The IRS tax code sets forth rules and regulations under which US taxpayers remit monies to the federal government. Our taxes, along with borrowing, supply the US government with its operating funds. The tax code also encourages certain behaviors, and discourages others. For example, it encourages charitable giving through generous tax deductions. Clearly it discourages speculation by taxing short term gains at one’s marginal tax rate rather than at the more favorable long term gains rate.
In this blog piece I want to describe some of the charitable giving strategies available to the affluent. I as an advisor would be remiss if I didn’t bring this conversation up to a client. Is there a church or synagogue you wish to favor? A university? A specific charity? The opera guild? There are many favorable ways to give, which can also produce a guaranteed income for the giver.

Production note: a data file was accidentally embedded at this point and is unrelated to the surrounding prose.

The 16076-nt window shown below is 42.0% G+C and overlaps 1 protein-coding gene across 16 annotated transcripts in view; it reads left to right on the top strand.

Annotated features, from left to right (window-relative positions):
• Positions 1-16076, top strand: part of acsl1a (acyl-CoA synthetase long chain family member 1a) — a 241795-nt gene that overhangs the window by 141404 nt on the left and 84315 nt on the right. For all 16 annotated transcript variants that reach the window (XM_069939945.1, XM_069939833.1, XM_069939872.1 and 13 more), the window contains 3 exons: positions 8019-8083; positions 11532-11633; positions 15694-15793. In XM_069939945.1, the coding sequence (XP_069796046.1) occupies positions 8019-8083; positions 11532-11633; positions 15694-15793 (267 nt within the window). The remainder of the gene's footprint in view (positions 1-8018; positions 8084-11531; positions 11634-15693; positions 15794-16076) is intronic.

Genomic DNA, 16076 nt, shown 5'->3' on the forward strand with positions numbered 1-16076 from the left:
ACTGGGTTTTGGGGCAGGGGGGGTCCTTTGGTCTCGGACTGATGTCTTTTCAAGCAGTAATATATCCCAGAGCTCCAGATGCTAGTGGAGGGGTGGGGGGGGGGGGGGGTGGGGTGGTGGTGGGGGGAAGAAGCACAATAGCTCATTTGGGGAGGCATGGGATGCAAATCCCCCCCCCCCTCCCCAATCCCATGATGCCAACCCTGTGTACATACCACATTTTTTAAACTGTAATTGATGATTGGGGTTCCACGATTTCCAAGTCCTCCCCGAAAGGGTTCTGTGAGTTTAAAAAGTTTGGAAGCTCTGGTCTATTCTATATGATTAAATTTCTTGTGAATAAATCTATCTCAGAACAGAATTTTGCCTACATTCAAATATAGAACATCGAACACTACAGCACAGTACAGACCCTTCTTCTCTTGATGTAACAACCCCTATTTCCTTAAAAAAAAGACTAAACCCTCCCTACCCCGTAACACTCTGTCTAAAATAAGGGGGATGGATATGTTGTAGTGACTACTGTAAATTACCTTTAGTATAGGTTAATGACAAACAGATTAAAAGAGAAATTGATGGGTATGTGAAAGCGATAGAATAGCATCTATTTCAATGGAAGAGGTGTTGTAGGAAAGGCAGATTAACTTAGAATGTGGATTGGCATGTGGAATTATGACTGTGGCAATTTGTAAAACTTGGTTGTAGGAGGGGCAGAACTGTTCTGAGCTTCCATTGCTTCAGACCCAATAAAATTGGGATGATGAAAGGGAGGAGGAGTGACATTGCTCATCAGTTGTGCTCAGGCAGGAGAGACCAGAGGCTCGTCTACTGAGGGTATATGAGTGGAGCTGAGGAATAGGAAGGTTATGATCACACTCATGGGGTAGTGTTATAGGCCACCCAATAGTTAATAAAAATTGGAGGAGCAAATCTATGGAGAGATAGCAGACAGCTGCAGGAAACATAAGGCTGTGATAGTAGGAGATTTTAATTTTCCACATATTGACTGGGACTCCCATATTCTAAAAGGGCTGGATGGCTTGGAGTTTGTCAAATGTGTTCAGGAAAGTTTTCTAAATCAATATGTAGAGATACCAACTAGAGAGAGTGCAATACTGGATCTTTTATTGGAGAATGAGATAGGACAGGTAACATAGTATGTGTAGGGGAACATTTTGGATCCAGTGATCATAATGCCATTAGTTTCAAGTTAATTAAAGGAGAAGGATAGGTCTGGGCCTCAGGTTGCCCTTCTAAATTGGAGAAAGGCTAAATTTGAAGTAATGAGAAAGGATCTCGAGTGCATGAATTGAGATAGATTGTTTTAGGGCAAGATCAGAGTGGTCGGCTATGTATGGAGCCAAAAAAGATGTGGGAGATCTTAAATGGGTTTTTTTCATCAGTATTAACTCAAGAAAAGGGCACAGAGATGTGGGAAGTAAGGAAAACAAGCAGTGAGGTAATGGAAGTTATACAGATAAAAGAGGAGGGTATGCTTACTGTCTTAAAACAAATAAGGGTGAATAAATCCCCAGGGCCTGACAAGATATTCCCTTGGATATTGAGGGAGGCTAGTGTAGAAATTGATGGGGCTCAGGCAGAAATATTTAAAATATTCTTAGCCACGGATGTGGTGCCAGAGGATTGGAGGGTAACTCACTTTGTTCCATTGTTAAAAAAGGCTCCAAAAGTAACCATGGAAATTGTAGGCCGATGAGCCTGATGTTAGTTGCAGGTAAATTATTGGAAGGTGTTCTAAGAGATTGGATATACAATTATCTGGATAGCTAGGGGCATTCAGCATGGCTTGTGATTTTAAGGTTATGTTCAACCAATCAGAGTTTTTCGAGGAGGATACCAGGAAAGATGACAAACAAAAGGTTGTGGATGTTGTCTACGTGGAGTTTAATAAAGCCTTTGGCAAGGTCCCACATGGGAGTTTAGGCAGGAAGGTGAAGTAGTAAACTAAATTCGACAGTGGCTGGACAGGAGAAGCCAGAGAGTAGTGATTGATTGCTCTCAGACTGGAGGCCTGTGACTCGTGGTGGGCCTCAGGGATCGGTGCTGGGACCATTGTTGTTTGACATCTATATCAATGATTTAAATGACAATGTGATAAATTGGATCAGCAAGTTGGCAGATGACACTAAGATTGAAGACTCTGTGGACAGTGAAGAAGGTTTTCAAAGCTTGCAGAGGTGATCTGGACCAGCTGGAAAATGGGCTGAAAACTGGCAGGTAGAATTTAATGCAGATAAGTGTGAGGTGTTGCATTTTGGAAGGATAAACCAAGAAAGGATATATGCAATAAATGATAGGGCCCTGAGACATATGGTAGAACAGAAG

Charitable giving is itself a discipline within the larger discipline of estate planning. Through 2021 the estate exemption is $11,700,000 for an individual, and twice that for a married couple. As the estate exemption rises, the impetus for charitable planning becomes less and less tax driven, and more and more income and good works driven.
In choosing the most appropriate charitable gifting strategy, the donor needs to think through these issues:
There are several charitable techniques out there, including donor-advised funds, charitable remainder trusts, charitable lead trusts, family foundations, and gift annuities, to name several. What follows is a brief discussion of each.